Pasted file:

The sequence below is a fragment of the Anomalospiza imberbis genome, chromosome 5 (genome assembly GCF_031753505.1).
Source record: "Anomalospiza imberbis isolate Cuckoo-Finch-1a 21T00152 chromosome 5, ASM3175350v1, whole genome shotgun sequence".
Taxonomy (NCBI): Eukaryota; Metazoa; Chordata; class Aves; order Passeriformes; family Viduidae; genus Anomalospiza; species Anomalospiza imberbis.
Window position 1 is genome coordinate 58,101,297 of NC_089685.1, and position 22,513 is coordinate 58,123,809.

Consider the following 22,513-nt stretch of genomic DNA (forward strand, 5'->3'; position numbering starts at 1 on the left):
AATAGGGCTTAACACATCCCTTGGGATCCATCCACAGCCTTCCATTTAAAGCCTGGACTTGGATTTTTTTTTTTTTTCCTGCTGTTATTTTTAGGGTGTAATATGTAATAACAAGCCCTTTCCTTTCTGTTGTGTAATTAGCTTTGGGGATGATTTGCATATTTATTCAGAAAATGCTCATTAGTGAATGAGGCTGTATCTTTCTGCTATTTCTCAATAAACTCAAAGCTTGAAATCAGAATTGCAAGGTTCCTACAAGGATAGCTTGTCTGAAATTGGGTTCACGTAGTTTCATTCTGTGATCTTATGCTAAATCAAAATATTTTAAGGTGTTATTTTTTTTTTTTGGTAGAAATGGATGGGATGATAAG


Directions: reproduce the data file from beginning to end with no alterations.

The sequence below is a fragment of the Anomalospiza imberbis genome, chromosome 5 (genome assembly GCF_031753505.1).
Source record: "Anomalospiza imberbis isolate Cuckoo-Finch-1a 21T00152 chromosome 5, ASM3175350v1, whole genome shotgun sequence".
Taxonomy (NCBI): Eukaryota; Metazoa; Chordata; class Aves; order Passeriformes; family Viduidae; genus Anomalospiza; species Anomalospiza imberbis.
Window position 1 is genome coordinate 58,101,297 of NC_089685.1, and position 22,513 is coordinate 58,123,809.

Consider the following 22,513-nt stretch of genomic DNA (forward strand, 5'->3'; position numbering starts at 1 on the left):
AATAGGGCTTAACACATCCCTTGGGATCCATCCACAGCCTTCCATTTAAAGCCTGGACTTGGATTTTTTTTTTTTTTCCTGCTGTTATTTTTAGGGTGTAATATGTAATAACAAGCCCTTTCCTTTCTGTTGTGTAATTAGCTTTGGGGATGATTTGCATATTTATTCAGAAAATGCTCATTAGTGAATGAGGCTGTATCTTTCTGCTATTTCTCAATAAACTCAAAGCTTGAAATCAGAATTGCAAGGTTCCTACAAGGATAGCTTGTCTGAAATTGGGTTCACGTAGTTTCATTCTGTGATCTTATGCTAAATCAAAATATTTTAAGGTGTTATTTTTTTTTTTTGGTAGAAATGGATGGGATGATAAG